Affinity Groups Help Students Bond and Feel Heard

Olivia Janis

It was a safe space to voice their opinions without being judged, "because we were all going through similar things.” 







What comes to your mind when you hear the word Affinity?

When I asked students and faculty, there was a common theme identified in their answers.
Their answers included acceptance, commonality, community, and friends. These positive words best describe the affinity groups here at Lovett community.  

According to Learning for Justice magazine, “Affinity groups can provide safe spaces for people to be themselves and address issues of injustice and inequity within the school building.” The Lovett community has provided many different affinity groups that are predominantly run by students. These groups include Rainbow Affinity, African-American Affinity, Essence, South Asian affinity, Women in Athletics, and more. 

I spoke with Noah Claxton, one of the leaders of the African American affinity group, who said that as a freshman, newly starting high school, it was nice to have a group of familiar faces that you knew were going through similar situations. He mentioned that “We talked about 2020, the riots, and protests,” he said, and that it was a safe space to voice their opinions without being judged, "because we were all going through similar things.” 

Affinity groups allow people with common identities to come together to be in a relatable, judgment-free space. Affinity groups are often targeted towards people who have historically been oppressed and today are still now considered part of minority or marginalized communities. Affinity groups are not meant to promote exclusion, but rather be a space for those who may have been excluded to see others who share the same identity. 

On that note, it is very easy to confuse affinity groups with alliance groups. The main difference between these two groups is that alliance groups are not meant for just those who share that identity, but also for people who want to support or learn more. 

Faculty have options as well. For example, Ms. McFadden, chief information officer, leads an unofficial affinity group for African-American faculty and staff. 

She started the group during Covid in hopes of creating a place of belonging for the faculty and staff that had not yet crossed paths with one another. Mrs. McFadden emphasized the importance of creating a space within a majority culture, so that it was easier to connect and express your views. 

“It’s kinda like home,'' she says. 

For those who are confused about the need for these types of groups, Ms. McFadden, as well as Ms. Hua and Ms. Scott, who lead another group called People of Color at Lovett (Pocal), have some advice: “Lead with curiosity and ask questions.” They emphasize the importance of leaving behind prejudices, stereotypes, or biases when asking questions because there are plenty of people in your own community willing to answer them and educate.

When some people misunderstand the purpose of affinity groups, they often ask questions such as “Why is there not a white boys affinity group?” 

Sarah Dowling, a member of the rainbow club, which is specifically meant for LGBTQ+ students, gets frustrated by these kinds of questions. “Affinity groups are for people who have historically been oppressed,” she said. “There is nothing productive if there was a white boys club. Affinity groups allow people to share experiences with these harder topics and white boys at Lovett won't understand that.”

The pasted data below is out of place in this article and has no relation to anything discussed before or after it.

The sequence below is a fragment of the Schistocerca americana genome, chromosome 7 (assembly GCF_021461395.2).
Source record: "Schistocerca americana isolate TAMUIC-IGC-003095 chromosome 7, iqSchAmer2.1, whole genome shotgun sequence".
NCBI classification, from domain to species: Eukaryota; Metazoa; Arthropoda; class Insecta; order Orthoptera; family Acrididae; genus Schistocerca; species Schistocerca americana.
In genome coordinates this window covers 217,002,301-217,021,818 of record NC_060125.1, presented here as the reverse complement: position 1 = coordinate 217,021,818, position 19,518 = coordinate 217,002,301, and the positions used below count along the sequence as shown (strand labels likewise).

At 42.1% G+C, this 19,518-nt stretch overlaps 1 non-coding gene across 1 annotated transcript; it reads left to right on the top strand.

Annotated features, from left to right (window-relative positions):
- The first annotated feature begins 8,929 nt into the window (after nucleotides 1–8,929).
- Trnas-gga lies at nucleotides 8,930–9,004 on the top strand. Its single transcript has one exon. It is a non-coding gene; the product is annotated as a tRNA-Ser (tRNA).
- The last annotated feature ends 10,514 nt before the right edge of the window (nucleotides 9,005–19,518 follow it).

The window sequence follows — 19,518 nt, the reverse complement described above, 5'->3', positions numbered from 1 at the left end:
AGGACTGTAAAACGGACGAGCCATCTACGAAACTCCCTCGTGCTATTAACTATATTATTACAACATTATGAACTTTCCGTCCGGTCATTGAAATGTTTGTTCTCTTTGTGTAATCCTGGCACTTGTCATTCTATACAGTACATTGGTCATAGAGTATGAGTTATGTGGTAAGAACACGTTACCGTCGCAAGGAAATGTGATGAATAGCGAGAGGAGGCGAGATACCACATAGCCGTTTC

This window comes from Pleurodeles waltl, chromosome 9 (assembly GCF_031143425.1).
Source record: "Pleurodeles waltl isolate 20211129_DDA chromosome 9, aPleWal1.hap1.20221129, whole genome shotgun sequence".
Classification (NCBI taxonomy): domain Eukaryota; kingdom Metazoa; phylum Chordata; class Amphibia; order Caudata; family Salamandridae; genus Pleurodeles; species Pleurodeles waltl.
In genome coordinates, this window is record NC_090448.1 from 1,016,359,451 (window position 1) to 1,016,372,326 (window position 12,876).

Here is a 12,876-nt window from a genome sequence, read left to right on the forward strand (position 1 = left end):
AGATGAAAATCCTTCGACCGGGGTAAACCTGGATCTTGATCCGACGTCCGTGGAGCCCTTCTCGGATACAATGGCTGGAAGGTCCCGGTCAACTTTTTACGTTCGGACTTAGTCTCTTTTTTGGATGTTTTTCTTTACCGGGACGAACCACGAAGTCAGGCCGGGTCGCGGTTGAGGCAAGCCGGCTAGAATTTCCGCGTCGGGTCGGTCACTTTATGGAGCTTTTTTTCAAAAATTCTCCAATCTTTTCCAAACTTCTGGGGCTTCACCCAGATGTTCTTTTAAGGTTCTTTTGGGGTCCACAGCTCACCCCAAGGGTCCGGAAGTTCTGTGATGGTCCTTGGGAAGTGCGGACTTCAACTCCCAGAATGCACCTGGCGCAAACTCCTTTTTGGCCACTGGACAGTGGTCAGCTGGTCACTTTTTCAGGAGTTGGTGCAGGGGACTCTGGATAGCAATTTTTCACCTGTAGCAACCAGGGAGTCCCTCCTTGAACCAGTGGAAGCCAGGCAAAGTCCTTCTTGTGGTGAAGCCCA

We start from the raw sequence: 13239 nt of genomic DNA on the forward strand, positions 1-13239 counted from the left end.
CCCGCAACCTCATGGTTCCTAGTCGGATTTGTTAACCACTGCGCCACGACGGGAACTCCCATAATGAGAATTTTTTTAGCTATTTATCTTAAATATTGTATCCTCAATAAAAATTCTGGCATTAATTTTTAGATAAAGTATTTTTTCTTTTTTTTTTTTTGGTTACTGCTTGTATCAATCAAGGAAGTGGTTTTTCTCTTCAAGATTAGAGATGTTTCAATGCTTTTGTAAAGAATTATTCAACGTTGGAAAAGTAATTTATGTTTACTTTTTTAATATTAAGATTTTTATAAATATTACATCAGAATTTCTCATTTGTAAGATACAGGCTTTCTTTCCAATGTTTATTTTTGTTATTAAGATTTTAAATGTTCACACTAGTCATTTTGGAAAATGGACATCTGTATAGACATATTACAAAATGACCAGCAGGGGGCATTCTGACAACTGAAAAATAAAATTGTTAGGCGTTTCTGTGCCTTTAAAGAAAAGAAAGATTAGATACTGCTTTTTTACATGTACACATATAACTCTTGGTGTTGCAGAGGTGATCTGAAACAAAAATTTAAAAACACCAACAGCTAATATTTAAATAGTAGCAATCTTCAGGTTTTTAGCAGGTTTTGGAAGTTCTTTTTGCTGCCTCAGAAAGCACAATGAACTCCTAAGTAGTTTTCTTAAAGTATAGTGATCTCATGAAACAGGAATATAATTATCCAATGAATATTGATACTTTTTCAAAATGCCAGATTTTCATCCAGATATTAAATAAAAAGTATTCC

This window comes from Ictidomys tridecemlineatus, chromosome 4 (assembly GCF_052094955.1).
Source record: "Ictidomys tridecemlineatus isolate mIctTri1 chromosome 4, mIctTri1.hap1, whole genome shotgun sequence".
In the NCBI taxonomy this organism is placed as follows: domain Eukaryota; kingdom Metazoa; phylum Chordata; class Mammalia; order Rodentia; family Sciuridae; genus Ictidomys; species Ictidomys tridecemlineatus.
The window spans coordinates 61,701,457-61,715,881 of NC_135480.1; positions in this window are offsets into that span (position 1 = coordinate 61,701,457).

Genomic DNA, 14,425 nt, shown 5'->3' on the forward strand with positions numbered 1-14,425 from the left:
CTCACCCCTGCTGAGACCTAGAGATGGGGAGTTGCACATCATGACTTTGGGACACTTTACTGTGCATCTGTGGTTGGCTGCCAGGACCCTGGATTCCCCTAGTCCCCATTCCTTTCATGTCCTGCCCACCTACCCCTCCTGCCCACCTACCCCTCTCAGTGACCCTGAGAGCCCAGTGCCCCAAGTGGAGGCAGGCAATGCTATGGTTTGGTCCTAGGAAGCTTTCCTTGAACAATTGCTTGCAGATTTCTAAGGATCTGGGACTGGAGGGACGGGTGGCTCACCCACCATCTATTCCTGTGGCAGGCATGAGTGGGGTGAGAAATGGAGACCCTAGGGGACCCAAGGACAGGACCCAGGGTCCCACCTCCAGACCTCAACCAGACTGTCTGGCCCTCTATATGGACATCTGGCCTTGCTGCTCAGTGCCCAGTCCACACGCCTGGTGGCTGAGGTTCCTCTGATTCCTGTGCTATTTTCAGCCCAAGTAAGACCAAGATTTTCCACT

Still, Ms. Hua and Ms. Scott feel there could be something worthwhile about a group of white Lovett boys getting together, especially if they are talking about “attacking systemic racism, acknowledging privilege, navigating how to be an ally or an accomplice, and changing culture in a community.'' It could be “a space for a community to support, offer progress, and acceptance.”

While some students might resist the idea of affinity groups, or even make jokes about them,  others have found a sense of community and rely on these monthly or weekly meetings to socialize, and have deep meaningful conversations. 

And there continue to be experiences that reinforce the need for affinity groups. Sarah Dowling remarked about the backlash the group faces behind their backs. Recently after a chapel where fellow students had the opportunity to educate the upper school students about the experiences of LGBTQ+ students coming out, she heard that students were making jokes and whispering slurs under their breath. Though Lovett strictly has a no slurs policy, when slurs are said there is often no one there to report them. Sarah said that unfortunately this incident is not uncommon. 

Recently I visited one of the African American affinity meetings. I had previously not attended any meetings, but writing this article inspired me to go for the first time. I found a commonality when students shared their own experiences when talking about race and equity. I went with my friend, Mackenna Stewart, and she said, “I enjoyed our last meeting a lot. We conversed about the new ideas for possible events to include black students. I felt like my voice and ideas were heard, and I look forward to the next meeting.”  

Groups like these help uplift students and inspire. They create a bond within a community, and help students more easily navigate their Lovett experience. Although incidents like what Sarah Dowling mentioned do occur, these groups have created spaces to promote constructive responses to help guide our own bigger community. Overall these groups have been very important for students to build connections, support one another, and develop a better understanding of their identity.
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